Research

Bioreclamation of degraded lands
Improved soil fertility, harvested rainwater and a succesful tree-crop system.
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Building Africa’s Great Green Wall
Restoration needs and opportunities in Africa’s Great Green Wall have been mapped and quantified for the first time with the aim of catalysing action to increase the resilience of people and landscapes to climate change.
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Expanding Africa’s Great Green Wall
Desertification and land degradation are very serious challenges. They lead to hunger and poverty, driving unemployment, forced migration and conflict, while amplifying climate risks as drought and floods. But recent successes show that these problems are not insurmountable. Bold action and investments in sustainable land management can boost food security, improve livelihoods and help people adapt to climate change.
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Action Against Desertification – Capacity Development
Capacity development is at the heart of Action Against Desertification’s efforts to combat land degradation, desertification and drought. A capacity development strategy is in place to strengthen the capacities of individuals and organizations in sustainable land management and restoration, and to support the establishment of an enabling policy and legal environment at local, national, and regional level to increase the impact and ensure sustainability of activities carried out under Action Against Desertification.
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Action Against Desertification – Monitoring and Evaluation
Monitoring and Evaluation (M&E) are essential to keep track of the progress made and to measure the bio‑physical and socio‑economic impact of the activities carried out under Action Against Desertification. M&E also helps Action Against Desertification deliver results by making sure that the objectives are clearly defined and achievable, that data collection is well planned and that data are used for decisionmaking and to continuously improve the programme.
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Action Against Desertification – Land restoration
Restoration activities led by FAO and its partners demonstrate that land degradation around the Sahara is not yet irreversible. Action Against Desertification promotes a restoration approach that places communities at the heart of restoration by putting scientific plant expertise at their service and focusing on the needs of communities for useful and native plant species and preferences for restoration in support of their livelihoods, mainly farming and cattle grazing.
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Agro-environmental transformation in the Sahel
A farmer-managed, agro-environmental transformation has occurred over the past three decades in the West African Sahel, enabling both land rehabilitation and agricultural intensification to support a dense and growing population. This paper traces the technical and institutional innovations, their impacts, and lessons learned from two successful examples.
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Integrating disaster management and poverty reduction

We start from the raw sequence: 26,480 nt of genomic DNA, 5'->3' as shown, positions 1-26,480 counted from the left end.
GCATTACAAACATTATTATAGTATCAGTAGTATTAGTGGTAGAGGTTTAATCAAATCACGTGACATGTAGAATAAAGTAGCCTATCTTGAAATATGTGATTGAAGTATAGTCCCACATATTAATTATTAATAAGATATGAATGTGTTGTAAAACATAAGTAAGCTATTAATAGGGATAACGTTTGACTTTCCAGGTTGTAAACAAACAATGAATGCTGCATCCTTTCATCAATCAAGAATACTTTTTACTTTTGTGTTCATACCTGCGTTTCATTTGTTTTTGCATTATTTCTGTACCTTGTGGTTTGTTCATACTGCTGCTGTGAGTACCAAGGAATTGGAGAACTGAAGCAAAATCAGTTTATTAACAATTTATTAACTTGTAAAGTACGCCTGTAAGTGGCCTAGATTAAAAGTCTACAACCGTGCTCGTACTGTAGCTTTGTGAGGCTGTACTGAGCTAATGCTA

In light of the growing theoretical and policy paradigm of integrating disaster reduction and poverty alleviation efforts (World Conference on Natural Disaster Reduction Yokohama 1994; Wisner et al. 2004), China sought to blend risk and vulnerability reduction, disaster mitigation, and poverty alleviation in its short-term recovery program following the Wenchuan earthquake (Dunford and Li 2011). The task of integrating these policy goals, however, remains relatively recent, much remains to be done, and many knowledge gaps remain to be filled (Huang and Li 2012). This chapter introduces the concepts of disaster and poverty, reviews the available literature on their interaction during the Wenchuan earthquake, and recommends ways to better combine these two policy agendas, with community-based disaster management (CBDM) figuring centrally.
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Agricultural growth in West-Africa
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Future of food – Environment
The looming environmental and humanitarian crisis is on a scale we cannot imagine. The world’s ecosystems and the services they provide, as well as the natural biodiversity of the planet are fast approaching tipping points from which there is no return. This document shows just how fast these environmental tipping points are approaching. It also shows that if something is not done about it now, in our own lifetime, we will witness an environmental catastrophe that will forever change the fabric of the natural world. Fortunately, however there is a way our behaviour can dramatically and rapidly change the course of environmental ruin, this solution is made clear at the end of each section. Every point in this document has been carefully selected from government agencies, environmental organisations, charities, and reputable news sources. Each section follows a problem, cause, timeline, and solution structure. Each point has been abbreviated, with the exact quote following below, along with the publication that it was taken from. There is an very interesting chapter to be found about desertification.